There was no shipping charge for the bottle I bought last night, of course. I’m trying it out today, and there’s no funny taste or odor, and the price was good.

Sunday, May 24, 2009

40 days and 40 nights?

I woke up at 3:30 to the sound of rain, something I usually enjoy. Except this comes after a solid week of rain. More than 20 inches of it has fallen on some parts of the county - more than they got during Tropical Storm Fay.

We needed rain. Red flag warnings have been up for months, because of tinder-dry conditions. Now, the weather has taken us from dry to waterlogged. No moderation.

Pray for the people whose homes are flooding. Pray for moderate weather.

After terrible fires one summer, I promised not to complain about rain, so I'm just asking you for moderation, Lord. Make your face and the sun to shine on us. Comfort the flood-afflicted, and help them through this. Restore balance.

In your name's sake,


UPDATE May 26 — The rain has slowed down to the more typical once a day shower or storm. It's giving floodwaters a chance to recede. It's good to see some blue sky and sun.

Monday, May 18, 2009

Hello, Crane!

And now, a break from the depressing news. More crane news!

These magnificent birds, Sandhill Cranes, have really made a comeback the past few years. This fellow (?) is one of a pair that stay around my neighborhood.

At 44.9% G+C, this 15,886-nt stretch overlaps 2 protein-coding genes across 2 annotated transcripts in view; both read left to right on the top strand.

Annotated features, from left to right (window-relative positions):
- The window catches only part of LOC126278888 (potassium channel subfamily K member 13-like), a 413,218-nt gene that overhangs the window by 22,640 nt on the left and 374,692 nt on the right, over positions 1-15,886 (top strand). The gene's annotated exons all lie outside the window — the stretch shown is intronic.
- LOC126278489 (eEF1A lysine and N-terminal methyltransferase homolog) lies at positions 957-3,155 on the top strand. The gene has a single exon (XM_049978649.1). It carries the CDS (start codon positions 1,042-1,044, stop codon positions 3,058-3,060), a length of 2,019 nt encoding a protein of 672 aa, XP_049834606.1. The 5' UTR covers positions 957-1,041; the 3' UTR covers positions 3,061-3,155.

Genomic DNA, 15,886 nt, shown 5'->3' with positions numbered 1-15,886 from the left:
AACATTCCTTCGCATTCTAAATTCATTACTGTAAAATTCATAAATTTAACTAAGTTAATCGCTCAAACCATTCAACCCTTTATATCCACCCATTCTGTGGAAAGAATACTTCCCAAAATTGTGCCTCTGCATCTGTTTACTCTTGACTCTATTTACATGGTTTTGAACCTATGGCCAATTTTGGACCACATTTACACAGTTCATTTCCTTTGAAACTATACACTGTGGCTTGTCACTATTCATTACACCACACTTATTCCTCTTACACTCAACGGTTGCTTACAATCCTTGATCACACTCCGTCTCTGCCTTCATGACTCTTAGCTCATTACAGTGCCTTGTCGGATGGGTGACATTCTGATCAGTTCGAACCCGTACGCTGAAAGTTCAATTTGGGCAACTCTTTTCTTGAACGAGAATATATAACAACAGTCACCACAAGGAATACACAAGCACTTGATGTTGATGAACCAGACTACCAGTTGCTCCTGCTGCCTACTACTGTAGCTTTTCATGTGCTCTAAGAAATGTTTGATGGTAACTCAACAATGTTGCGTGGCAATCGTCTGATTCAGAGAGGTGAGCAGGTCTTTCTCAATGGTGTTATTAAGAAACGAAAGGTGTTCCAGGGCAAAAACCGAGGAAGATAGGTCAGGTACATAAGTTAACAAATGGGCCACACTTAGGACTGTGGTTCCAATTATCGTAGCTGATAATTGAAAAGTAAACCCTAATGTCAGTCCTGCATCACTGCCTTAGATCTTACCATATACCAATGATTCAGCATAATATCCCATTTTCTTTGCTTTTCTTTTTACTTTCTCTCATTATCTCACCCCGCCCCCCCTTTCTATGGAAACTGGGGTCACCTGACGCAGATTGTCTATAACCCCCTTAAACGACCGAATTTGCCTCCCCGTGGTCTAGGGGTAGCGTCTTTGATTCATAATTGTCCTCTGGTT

He — I think I'll call him Craniac — was in my front yard one morning last week, by himself.

Craniac looked at me inquisitively. I started talking to him in a soft tone of voice, and he cocked his head, as if listening intently. He calmly walked up to within a few feet of me.

We shared a communal moment together. It was a spiritual moment. Craniac tried to share what it's like to be a crane, and I tried to understand.

What magnificent birds!

Peace and joy

I've had many more moments of peace and even joy, lately. It's from making the decision to go forward with a call to ministry.

I don't know if I'll end up ordained. I know the process is bringing me closer to God, a benefit already realized.

I've been spending more quiet time in meditation, seeking God's wisdom and guidance. That can only be a good thing.

Peace and joy, out for now.

Wednesday, May 06, 2009

One week, two saints

Arrggh! Here it is, May already. I was about to let two of my favorite female saints slip past - both have feast days this week. They are:

Monnica, Mother of Augustine of Hippo
4 May 387

Augustine takes leave of his mother, Monnica

Monnica gives us one of the greatest examples of intercessory prayer of all the saints. She prayed her whole life for her son Augustine's conversion to Christianity, along with her husband's. She made a number of mistakes along the way, but we see through her story how God will redeem our mistakes.

Augustine not only became a Christian, he became one of Christianity's greatest thinkers and theologians.

Methinks he got it from his mother. Monnica's simple statement, "Nothing is far from God," is one of the most succinct statements of faith and trust in God I have ever read.

James Kiefer's bio:

We know about Monnica almost entirely from the autobiography (the Confessions) of her son Augustine, a major Christian writer, theologian and philosopher (see 28 August). Monnica was born in North Africa, near Carthage, in what is now Tunisia, perhaps around 331, of Christian parents, and was a Christian throughout her life.

Her name has usually been spelled "Monica," but recently her tomb in Ostia was discovered, and the burial inscription says "Monnica," a spelling which all Ac (Archaeologically Correct) persons have hastened to adopt. (On the other hand, it may simply be that the artisan who carved the inscription was a bad speller.)